The human milk microbiota is an important source of commensal microorganisms for the infant gut. Although both maternal and infant microbiomes are shaped by a multitude of factors, including delivery mode, geographic location and the method of breastfeeding, the extent to which bacterial taxa in a mother’s breast milk correlates with an infant’s fecal microbiota across different geographic locations is unclear.

A new multi-cohort study, led by Dr. Michelle K. McGuire from the University of Idaho (United States), has found that human milk and infant fecal microbiomes show variations within and between different populations worldwide.

Breastmilk and infant fecal samples were collected from 11 populations: rural Ethiopia, urban Ethiopia, rural Gambia, urban Gambia, Ghana, Kenya, Spain, Sweden, Peru, California and Washington. The study analyzed 394 milk and 377 infant feces samples, comprising a total of 360 matched infant feces and milk samples.

The mother’s milk and infant fecal microbiome composition were more similar within than across cohorts. However, a significant variation within each cohort was also apparent, which researchers explained as being down to the role of the mother and infant pair’s environment in shaping the milk and fecal microbial communities. These findings highlight that a normal or healthy human milk or infant fecal microbiome cannot be defined based on current data.

In terms of similarities, a small core group of bacteria consisting of Streptococcus and Staphylococcus was shared in breast milk samples across all cohorts. Furthermore, some cohorts had additional taxa that composed their own microbiota core. For instance, Rhizobium genus was more abundant in milk produced by women in rural Ethiopia when compared with the other cohorts.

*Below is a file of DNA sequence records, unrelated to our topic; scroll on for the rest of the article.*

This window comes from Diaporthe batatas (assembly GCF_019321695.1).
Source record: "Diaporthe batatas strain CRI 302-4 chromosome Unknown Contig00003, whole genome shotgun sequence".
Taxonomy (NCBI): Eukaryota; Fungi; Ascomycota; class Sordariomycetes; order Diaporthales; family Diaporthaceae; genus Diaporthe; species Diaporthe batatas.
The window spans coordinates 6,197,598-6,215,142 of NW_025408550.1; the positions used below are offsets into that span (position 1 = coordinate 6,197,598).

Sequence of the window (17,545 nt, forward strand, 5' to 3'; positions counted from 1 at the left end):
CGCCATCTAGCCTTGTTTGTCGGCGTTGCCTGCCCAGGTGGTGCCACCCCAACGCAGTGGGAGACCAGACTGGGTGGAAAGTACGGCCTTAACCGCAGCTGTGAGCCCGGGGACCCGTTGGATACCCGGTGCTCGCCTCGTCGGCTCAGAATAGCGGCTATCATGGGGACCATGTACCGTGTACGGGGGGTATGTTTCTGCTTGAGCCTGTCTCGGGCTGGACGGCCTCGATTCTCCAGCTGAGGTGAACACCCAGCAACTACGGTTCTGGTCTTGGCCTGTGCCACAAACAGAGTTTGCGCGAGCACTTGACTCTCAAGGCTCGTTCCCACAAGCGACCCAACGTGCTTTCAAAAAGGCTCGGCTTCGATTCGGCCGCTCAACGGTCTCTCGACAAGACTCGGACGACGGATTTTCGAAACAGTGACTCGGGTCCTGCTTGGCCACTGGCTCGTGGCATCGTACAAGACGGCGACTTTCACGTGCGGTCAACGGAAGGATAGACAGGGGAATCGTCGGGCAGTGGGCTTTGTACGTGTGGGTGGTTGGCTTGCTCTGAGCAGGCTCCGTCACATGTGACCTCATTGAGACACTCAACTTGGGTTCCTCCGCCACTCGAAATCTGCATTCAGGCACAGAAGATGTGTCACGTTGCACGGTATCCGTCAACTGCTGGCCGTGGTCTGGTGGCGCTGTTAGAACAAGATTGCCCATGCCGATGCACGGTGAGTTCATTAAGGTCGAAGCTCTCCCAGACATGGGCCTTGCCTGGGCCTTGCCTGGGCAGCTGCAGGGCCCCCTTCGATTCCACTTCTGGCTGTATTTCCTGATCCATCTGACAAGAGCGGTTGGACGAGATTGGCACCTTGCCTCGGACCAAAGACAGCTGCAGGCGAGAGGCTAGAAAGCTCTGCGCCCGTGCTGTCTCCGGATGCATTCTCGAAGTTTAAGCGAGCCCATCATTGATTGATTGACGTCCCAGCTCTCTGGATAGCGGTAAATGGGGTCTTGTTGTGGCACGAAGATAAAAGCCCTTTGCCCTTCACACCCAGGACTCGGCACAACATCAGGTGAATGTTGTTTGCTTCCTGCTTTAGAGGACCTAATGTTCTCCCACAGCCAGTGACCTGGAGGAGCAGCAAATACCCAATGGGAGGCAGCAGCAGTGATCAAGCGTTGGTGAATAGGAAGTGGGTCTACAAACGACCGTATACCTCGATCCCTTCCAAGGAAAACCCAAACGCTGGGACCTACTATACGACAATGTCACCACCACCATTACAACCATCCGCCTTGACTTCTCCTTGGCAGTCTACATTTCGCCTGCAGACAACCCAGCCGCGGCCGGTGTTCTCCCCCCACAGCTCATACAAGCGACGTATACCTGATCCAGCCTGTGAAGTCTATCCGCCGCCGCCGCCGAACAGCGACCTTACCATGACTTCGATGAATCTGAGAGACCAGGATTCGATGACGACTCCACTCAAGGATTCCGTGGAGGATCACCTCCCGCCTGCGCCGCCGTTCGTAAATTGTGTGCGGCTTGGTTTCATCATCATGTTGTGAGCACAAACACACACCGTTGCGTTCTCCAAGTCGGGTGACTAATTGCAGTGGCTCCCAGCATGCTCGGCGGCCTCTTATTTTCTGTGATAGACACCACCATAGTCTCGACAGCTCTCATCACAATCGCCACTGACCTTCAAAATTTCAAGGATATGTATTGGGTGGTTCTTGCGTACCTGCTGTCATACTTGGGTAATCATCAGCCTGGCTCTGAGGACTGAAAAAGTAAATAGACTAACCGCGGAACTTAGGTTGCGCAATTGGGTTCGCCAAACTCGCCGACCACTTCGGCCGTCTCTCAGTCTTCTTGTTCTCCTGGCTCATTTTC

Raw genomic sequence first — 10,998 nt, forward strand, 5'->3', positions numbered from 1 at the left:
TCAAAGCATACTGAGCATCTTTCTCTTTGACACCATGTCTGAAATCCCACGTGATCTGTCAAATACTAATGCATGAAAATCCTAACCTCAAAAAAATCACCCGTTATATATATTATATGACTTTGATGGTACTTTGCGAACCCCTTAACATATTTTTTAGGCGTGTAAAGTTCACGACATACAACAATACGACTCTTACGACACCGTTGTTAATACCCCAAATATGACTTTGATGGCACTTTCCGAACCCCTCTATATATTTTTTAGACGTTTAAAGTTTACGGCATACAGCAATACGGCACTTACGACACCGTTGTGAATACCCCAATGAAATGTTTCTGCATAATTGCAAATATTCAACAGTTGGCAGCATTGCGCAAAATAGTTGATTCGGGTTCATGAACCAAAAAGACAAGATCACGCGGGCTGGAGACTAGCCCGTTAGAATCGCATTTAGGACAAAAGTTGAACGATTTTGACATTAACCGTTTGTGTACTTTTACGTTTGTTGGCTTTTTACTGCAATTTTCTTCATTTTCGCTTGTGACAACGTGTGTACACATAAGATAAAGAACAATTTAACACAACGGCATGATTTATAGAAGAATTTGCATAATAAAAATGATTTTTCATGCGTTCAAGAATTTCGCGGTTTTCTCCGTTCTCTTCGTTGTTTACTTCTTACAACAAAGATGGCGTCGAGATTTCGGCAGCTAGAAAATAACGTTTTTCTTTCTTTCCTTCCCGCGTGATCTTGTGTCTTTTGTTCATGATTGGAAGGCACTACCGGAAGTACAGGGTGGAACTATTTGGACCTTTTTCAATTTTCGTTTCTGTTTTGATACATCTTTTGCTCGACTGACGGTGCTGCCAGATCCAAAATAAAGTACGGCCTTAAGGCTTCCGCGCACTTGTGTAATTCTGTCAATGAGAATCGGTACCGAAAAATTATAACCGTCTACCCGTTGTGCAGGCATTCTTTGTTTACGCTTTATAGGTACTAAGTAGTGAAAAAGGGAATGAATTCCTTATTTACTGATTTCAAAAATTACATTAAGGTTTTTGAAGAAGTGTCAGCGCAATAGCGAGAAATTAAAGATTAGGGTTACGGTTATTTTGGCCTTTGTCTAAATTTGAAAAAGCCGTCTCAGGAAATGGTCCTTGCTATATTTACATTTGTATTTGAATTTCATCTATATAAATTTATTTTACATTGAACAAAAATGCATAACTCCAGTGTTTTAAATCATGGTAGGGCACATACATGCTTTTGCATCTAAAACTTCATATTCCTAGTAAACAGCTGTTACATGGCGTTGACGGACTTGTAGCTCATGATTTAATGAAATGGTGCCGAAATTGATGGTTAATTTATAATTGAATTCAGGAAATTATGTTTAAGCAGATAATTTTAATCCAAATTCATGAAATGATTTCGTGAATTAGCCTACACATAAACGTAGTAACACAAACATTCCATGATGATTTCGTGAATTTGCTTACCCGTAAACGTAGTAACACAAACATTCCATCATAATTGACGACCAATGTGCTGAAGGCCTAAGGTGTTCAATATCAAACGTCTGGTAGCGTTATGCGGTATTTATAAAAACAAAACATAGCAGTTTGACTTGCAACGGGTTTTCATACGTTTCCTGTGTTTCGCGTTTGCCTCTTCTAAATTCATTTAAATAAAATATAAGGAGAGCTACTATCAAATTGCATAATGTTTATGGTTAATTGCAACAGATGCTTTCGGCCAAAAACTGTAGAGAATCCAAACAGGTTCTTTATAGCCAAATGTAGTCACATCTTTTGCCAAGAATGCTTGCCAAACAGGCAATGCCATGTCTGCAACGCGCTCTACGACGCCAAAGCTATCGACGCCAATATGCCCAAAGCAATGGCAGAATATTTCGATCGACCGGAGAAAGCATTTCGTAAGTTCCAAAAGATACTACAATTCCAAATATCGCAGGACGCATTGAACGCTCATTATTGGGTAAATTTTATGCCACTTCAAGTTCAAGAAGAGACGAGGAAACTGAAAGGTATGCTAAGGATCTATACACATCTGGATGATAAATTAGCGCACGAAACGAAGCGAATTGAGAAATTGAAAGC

As with breast milk, a small core group of bacteria, including Streptococcus, Escherichia, Shigella and Veillonella, was found in all infant feces from different cohorts. In addition, some cohorts had their own microbiota core. This is the case of Lactobacillus genus, the abundance of which was highest in infant feces from rural Ethiopia and The Gambia and lowest in those infants from the United States, Sweden, Peru and Spain.

Bacterial diversity also showed variation between all cohorts.

Finally, the authors found that although individual taxa in a mother’s breast milk was not always found in her infant’s stool, positive correlations were found at the community level between microbial communities in both samples. For example, the abundance of Lactobacillus in milk was positively correlated with its abundance in infant feces.

Even in populations in close geographical proximity (Kenya to Ethiopia) and with genetic similarity (rural Ethiopia and urban Ethiopia, and rural Gambia and urban Gambia) significant differences were found between milk and infant fecal microbiota composition.

The fact that Lackey and colleagues have utilized standardized sample collection and analysis procedures reduces the methodology bias. Therefore, genetics and environment—including diet and lifestyle-related factors—can explain variations in the maternal breast milk and infant fecal microbiomes among the populations under study.

On the whole, this is the first large-scale observational study that provides evidence of maternal breast milk and infant feces microbiota variations within and between 11 populations worldwide. To what extent these findings have significance for the health of infants and their mothers should be addressed in future research that considers the contribution made by environmental factors to shaping the gut microbiome.


Lackey KA, Williams JE, Meehan CL, et al. What’s normal? Microbiomes in human milk and infant feces are related to each other but vary geographically: the INSPIRE study. Front Nutr. 2019; 6(45). doi: 10.3389/fnut.2019.00045.